Dragon school scholarships?(47 Posts)
I have a bright dc and have been thinking of the Dragon school in oxford. They mention on their website up to 50% academic scholarships which is what my dc would need for us to afford for him to go there. He is at state primary at the moment.
Does anyone have any info on how hard it is to get the scholarship? I'm especially interested in any info on:
what sort of National curriculum level is required - level 3,4, 5 or more (at age 8)?? I just want to know if there's any point trying or if it's just for geniuses and how much tuition would be needed.
If family income is taken into account - we have income of £70k with me a sahm so I'm assuming we wouldn't get any means tested support??
Thanks very much for any help - I just want to know if I should take the idea seriously and start tuition or if I should just not bother - not considering private apart from this school as can't really afford it!
Check the website for bursary details - some calculate your hh income after tax / mortgage etc, so it's just possible you might get something on that income.
Your child will probably have to be very gifted. The children i know who've been offered scholarships there all had IQ's above 160 and were already in academic ore-prep schools. Your son will need to be top of his year by miles in all subjects. Some schools split the scholarship between more than one candidate so it could be as little as 5%. I doubt you'd get any bursary on £70k.
If you think your child is very gifted then go for it as long as they won't be disappointed if they don't get in.
thank you - the scholarship we are hoping for is one specifically for kids from state schools.
My son is top of year but at the moment it is so hard to know what standards are like at other schools!
Also Colleger - do you think taking a GCSE early would help my son? I am thinking he could possibly do maths at 7 or 8 which might make him stand out from the crowd?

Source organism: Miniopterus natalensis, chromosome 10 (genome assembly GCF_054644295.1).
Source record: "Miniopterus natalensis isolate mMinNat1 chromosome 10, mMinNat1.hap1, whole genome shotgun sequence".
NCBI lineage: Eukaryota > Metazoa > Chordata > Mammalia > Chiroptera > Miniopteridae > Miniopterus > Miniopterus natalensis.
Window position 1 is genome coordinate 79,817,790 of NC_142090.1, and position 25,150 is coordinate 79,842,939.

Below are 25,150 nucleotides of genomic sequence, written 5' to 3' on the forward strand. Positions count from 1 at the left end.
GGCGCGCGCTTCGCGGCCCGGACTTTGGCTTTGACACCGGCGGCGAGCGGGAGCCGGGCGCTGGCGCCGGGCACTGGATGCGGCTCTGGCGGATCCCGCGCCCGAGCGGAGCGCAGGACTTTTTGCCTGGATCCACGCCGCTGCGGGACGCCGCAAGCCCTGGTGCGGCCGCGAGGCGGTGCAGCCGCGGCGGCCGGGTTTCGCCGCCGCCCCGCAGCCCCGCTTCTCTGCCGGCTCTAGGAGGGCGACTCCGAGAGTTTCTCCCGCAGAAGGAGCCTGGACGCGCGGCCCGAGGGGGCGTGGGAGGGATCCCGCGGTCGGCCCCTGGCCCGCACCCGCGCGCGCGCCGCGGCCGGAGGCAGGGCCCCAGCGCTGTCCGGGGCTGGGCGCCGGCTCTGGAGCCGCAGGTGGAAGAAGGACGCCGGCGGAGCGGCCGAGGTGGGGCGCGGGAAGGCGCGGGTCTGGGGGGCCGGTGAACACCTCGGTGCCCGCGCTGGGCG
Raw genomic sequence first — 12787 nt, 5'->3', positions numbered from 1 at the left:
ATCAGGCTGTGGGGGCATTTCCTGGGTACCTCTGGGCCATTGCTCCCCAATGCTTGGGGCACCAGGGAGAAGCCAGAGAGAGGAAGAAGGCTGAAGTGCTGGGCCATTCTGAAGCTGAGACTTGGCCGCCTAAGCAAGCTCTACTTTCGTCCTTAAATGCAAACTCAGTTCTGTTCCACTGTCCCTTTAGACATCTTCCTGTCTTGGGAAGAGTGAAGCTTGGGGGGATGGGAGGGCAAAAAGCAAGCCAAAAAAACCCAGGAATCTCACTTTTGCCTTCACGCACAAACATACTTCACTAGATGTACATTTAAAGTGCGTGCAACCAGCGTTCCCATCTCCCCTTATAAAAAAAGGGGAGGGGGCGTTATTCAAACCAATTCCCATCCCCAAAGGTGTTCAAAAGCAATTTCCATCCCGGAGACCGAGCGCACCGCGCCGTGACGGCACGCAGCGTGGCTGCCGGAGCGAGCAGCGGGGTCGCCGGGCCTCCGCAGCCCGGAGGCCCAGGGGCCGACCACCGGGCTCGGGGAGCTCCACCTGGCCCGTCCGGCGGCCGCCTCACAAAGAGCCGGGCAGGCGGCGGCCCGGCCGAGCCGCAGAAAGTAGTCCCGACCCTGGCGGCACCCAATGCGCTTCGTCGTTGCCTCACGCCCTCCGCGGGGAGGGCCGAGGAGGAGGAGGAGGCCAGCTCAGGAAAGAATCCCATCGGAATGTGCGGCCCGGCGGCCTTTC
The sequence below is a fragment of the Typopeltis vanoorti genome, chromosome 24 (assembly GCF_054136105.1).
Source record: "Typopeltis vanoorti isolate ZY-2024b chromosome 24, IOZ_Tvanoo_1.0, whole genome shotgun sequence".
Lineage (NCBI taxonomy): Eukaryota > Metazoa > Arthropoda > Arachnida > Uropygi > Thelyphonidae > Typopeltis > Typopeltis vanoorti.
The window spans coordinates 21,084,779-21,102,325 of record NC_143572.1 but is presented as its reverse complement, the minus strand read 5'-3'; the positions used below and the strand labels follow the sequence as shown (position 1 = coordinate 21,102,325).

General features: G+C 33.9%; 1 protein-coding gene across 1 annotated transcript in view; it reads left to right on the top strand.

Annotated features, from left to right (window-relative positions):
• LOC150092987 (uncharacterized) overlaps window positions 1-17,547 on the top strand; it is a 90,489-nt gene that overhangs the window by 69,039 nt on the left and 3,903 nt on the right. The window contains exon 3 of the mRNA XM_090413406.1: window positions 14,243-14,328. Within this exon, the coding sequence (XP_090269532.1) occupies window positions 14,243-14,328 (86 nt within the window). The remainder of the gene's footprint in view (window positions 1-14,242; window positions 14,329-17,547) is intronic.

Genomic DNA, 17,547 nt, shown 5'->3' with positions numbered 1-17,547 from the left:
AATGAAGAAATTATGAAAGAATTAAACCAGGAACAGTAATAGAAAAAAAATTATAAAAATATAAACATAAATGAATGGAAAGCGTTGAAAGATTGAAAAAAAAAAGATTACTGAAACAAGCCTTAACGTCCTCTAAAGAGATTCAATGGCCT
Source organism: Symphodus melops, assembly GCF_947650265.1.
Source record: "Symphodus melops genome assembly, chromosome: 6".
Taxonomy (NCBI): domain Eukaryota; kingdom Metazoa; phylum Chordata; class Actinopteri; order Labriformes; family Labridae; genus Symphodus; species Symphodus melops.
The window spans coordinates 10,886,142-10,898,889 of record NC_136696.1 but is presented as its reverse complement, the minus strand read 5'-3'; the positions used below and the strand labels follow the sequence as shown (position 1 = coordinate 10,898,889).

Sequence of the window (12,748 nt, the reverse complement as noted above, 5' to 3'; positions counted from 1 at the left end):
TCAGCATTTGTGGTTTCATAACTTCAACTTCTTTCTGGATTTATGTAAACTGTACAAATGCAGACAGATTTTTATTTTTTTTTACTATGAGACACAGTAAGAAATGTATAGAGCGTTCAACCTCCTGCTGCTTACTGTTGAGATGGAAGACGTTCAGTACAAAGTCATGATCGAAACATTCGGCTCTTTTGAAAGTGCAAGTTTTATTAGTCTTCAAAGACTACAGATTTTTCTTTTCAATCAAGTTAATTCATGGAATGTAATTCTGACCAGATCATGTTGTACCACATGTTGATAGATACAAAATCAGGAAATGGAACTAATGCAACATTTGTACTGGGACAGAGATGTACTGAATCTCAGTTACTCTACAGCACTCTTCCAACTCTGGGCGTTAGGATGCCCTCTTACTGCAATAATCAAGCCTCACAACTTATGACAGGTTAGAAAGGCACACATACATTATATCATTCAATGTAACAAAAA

He sounds exceptional then. Personally I would ask them to give him their 11+ or common entrance maths paper as part of his exam. In fact I'd take him to the school and ask if the Head of Maths would assess him. I'd do this well before the scholarship. This is what I did and we were offered huge scholarships. Some schools assessed him and some gave him 13+ papers and all offered him scholarships based on his maths.
The Dragon School is a Prep School, so only goes up to age 13. I don't mean to butt in, but your thread is in the 'Secondary Education' section. I am sure you know it is a Prep School - sorry for stating the obvious.
Yes - thanks- I did know it was a prep so posted in both primary and secondary as age group spans both (8-13) plus in secondary often are lots of threads re scholarships etc.
Visited the school some years ago. Didn't like it at all for these reasons:
(a) Registrar was far too concerned how I was going to pay the fee. The irony was, fee was the last thing in my mind even if it cost a million pounds.
(b) On a visit there, they wasted no time in telling me who and who went there . . . "look, that's Jeremy Paxman's daughter . . ." blah, blah blah . . .
(c) Far too big for a prep school, imo.
(d) Got somebody else's letter (with same surname) sent to me and the school insisted vehemently that they had replied my correspondence.
Try Papplewick, Ascot for their scholarship.
I also dislike Dragon but it may be the only option if Oxo does not want boarding. I would seriously consider MCS though.
I think the dragon scholarships tend to go to those pupils who will go on to get scholarships to Winchester/ major public school (purely on gossip though!) but if that is right, I would guess you would need to be at level 5 comfortably.
If your DS is bright and/or musical it might be worth looking at choristerships in Oxford - both New college and MCS offer choristerships and don't do boarding. MCS takes boys until 18 as well.
Thank you all for your helpful replies. We are not really considering other private schools at this stage as we haven't really got the money to pay for private prep unless it's only around 7.5k a year (i.e. on a v large scholarship).
What money we do have will be saved for paying for private secondary (with or without scholarship).
I was just attracted to Dragon by the amount of scholarship on offer as I was under the impression one could get up to 50% non means tested (though this could be wrong).